13 Apr It Must Be Your Eyes…
Because it probably isn’t mine.
The writer of this column is looking alternately at a keyboard and an iMac screen. Peering would be a better word, and it is being done around a number of internal barriers in his eyes. Floating bodies, cataracts, and what have you. Plain sheets of paper are starting to look like ordnance survey maps. The time is coming when something will need to be done.
I bring this up because the fate of your hard-won traditional photographic print – the one that you started growing months ago when you hauled out the old SLR camera and which you have nurtured lovingly through so many tanks, trays, and chemicals – depends on the eyes that see it. And upon the way they do.
a. The eyes that see it may be a wonky as mine.
If someone criticises your picture for a technical fault that you are sure does not exist, suspect the final two lenses through which it is perceived. Do not get annoyed and be tempted to poke a finger in there. Beauty is in the eye of the beholder and some of them may be pretty ugly.
b. The light that shows your picture may be problematical.
Every paper print is seen by reflected light, and this may be an uncontrollable element. Too bright, too dim, too yellow – variegated, shifting, etc. all make for different perceptions. Wise commercial gallery owners find a neutral light to show their prints and let it hit the surface evenly. They are sometimes sabotaged by buyers who take the prints home and attempt to display them in markedly different light – and then complain that the colours are not right – but that is people and business.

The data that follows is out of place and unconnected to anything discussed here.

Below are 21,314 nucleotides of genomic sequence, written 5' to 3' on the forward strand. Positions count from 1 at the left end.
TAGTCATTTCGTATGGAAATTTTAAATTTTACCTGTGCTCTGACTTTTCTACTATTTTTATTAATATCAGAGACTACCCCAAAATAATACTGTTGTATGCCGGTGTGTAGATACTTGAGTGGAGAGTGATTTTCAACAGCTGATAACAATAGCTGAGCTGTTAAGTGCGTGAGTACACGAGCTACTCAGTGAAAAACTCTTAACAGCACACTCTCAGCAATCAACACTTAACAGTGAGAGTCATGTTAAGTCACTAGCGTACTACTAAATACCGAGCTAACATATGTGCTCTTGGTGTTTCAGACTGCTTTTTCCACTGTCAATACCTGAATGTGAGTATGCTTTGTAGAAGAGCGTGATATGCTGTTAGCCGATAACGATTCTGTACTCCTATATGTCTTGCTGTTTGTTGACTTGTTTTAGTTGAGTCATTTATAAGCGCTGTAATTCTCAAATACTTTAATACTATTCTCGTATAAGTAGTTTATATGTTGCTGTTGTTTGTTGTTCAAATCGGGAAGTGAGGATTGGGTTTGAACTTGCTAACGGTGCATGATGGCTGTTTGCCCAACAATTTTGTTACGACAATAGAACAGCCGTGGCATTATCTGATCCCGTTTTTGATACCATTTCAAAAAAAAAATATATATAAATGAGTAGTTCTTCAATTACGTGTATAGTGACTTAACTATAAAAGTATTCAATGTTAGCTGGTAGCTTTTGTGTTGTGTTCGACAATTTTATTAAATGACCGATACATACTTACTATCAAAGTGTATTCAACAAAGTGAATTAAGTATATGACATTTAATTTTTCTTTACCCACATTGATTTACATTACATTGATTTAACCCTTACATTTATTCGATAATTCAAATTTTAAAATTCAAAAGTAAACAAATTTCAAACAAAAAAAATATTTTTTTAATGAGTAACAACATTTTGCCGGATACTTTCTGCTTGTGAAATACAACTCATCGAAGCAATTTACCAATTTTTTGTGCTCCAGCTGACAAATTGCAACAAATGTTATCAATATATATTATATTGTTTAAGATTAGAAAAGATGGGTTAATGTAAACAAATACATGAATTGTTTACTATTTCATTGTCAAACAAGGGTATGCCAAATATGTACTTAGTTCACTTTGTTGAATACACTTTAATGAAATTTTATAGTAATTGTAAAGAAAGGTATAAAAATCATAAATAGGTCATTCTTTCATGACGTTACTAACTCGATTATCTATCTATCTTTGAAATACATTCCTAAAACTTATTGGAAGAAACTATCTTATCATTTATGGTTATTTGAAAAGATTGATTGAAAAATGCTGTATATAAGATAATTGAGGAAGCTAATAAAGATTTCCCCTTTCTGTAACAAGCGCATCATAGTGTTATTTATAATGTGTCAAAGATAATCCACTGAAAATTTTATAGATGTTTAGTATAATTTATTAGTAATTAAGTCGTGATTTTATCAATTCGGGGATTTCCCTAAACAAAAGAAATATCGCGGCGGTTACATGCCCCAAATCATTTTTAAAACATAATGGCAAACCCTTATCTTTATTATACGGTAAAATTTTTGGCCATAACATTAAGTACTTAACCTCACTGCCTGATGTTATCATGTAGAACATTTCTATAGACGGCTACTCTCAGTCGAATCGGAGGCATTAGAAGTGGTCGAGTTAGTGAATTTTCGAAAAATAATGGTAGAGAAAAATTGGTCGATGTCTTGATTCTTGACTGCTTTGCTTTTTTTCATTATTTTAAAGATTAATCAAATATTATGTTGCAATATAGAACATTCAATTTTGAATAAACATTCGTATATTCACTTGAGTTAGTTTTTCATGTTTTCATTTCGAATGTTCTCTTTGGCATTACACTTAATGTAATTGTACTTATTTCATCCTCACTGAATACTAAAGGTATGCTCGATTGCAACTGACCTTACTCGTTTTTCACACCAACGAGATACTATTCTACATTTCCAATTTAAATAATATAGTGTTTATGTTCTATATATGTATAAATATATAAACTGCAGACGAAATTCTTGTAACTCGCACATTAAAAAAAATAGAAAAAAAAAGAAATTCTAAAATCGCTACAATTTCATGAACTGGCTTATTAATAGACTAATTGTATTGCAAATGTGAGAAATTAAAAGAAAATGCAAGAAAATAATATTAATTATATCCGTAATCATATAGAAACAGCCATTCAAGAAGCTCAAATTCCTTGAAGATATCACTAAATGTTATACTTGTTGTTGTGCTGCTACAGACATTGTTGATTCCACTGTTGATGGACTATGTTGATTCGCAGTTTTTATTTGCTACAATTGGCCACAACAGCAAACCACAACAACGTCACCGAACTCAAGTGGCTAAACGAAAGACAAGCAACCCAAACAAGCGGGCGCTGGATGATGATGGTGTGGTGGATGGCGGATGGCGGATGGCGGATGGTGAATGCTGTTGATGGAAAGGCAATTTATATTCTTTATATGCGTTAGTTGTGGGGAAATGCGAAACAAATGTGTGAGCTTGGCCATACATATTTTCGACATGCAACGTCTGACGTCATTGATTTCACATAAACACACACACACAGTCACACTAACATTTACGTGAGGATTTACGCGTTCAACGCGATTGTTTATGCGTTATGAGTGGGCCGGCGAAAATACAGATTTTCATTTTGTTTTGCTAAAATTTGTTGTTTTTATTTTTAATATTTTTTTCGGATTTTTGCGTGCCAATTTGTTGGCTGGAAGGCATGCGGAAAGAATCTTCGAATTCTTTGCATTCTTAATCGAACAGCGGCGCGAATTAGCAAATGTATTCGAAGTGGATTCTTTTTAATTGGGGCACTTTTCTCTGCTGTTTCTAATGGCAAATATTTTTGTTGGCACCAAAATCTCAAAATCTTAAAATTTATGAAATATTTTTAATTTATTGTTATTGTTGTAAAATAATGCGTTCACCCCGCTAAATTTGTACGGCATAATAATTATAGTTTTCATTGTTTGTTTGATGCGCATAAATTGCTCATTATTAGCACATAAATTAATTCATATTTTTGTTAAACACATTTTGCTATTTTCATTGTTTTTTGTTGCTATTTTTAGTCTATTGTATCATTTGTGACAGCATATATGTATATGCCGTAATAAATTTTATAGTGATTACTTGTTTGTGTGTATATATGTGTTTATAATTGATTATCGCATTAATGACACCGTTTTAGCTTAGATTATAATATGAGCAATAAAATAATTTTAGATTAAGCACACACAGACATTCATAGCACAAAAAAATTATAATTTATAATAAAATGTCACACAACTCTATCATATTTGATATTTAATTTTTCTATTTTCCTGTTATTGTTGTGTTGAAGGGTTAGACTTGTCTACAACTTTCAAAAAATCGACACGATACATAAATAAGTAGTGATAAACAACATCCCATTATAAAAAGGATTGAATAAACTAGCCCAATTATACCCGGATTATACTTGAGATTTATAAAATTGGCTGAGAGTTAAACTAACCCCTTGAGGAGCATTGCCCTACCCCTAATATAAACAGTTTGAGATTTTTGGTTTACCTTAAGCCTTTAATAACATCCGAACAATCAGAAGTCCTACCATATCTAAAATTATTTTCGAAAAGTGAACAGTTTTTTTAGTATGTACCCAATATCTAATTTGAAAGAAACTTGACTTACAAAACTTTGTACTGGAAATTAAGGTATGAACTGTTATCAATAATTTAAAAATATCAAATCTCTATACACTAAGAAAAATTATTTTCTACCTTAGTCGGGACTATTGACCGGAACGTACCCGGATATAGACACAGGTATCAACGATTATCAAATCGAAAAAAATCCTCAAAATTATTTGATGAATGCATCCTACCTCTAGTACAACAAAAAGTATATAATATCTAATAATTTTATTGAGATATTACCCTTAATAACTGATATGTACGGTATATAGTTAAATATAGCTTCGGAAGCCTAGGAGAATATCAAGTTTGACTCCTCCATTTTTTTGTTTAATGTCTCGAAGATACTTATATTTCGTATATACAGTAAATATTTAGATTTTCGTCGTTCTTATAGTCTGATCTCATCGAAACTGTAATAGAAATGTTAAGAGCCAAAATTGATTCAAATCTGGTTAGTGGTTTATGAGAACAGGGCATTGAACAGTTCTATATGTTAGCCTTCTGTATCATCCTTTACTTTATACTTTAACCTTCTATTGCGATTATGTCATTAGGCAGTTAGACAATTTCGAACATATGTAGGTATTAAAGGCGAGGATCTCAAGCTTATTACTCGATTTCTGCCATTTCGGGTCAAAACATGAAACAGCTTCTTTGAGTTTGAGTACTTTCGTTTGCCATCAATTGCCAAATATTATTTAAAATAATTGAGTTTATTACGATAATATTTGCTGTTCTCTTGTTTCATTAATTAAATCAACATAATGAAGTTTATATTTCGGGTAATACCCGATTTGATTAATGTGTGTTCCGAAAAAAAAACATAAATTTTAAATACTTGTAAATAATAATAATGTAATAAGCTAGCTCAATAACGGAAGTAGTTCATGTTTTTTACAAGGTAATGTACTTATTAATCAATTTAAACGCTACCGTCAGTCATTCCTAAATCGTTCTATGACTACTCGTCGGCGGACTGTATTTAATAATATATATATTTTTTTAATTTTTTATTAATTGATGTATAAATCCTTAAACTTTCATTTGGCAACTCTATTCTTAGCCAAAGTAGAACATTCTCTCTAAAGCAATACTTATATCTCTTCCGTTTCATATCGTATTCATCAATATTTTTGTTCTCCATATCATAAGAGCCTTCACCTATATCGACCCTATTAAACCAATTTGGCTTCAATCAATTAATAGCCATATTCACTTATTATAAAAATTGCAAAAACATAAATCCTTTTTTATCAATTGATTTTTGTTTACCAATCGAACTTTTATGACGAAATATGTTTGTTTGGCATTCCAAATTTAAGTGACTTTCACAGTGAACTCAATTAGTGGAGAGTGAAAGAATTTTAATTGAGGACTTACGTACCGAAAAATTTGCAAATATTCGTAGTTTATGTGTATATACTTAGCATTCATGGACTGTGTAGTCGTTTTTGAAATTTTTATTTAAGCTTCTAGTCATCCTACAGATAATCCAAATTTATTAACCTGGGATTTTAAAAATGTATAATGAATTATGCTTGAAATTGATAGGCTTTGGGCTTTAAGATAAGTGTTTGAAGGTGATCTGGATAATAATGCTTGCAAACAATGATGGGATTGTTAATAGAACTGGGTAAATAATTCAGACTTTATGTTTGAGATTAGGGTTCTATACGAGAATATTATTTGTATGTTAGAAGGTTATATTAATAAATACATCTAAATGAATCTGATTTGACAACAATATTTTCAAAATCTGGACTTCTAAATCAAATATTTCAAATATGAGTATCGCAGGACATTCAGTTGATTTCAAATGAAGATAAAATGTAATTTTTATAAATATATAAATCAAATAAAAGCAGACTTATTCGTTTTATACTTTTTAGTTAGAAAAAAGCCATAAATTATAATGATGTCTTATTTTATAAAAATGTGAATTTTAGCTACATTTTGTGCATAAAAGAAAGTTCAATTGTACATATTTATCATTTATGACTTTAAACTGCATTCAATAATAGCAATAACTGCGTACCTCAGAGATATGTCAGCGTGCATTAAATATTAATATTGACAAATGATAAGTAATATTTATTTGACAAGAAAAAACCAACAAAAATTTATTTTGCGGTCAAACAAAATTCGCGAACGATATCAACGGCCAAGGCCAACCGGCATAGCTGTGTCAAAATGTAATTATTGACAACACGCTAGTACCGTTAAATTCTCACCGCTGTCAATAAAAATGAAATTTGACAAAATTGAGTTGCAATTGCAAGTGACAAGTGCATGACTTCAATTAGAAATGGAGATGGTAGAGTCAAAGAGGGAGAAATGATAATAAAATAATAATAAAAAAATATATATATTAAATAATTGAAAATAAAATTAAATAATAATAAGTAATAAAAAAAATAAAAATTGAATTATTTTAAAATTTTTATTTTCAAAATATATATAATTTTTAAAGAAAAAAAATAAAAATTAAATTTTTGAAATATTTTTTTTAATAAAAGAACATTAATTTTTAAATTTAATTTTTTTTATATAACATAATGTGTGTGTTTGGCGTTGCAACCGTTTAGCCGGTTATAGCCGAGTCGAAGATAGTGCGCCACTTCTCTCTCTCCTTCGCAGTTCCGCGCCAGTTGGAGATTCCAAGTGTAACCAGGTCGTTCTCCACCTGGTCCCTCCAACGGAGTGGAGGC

c. The surface may be problematical.
I like that word – problematical. It makes things sound so intellectual. If only problems were solvamatical as well.
The surface of the print can be anywhere from very smooth to very rough – the different types of paper and drying/glazing processes produce an infinite variety. Analogue paper makers may not make quite as many surfaces as the digital ones these days but they used to – there were any number of textured papers that were recommended for artistic effect. The paper sample books were a delight to the finger as well as the eye.
Let ya into a secret, chick. Most of the textured papers were a mistake. We all bought packets of the paper in the day, and we all made tortured prints, and they all look like it. Make your own mistakes now, but be warned.
Matt surfaces reflect less light – the dark parts of the print look not-quite-black or very dark grey. The light parts look not-quite-white or very light grey. Less contrast range. It suits some subjects and not others.
The glazed print shows much more contrast range – but fires off glare from the illuminating lights far more.
With both of these, the viewer may see more or less than you intended.
d. The print may be too big or too small.
The old Leica house magazine, Leica Foto, used to run pedantic little articles about the size of the prints that people should see and the distance at which they should be viewed. There were formulae for the distance to the subject, the focal length of the lens, the diagonal of the print size, the actual size and shape, and the distance from which it was to be viewed. They were very insistent about the Korrekt way to do each step, and I wondered if they sold more Leica lenses thereby.
Laugh at them if you will, but you have to admit there are some galleries and museums that have shown photos too large, with too little space to stand back. Conversely, I saw a display of Man Ray photos in Melbourne that featured some very small prints on some very large matt boards – and it took away a lot of the dignity of the images.
Suit the size to the showplace – to the lighting – to the expectations of the viewer. Good, big is big good and bad, big is never gonna be good.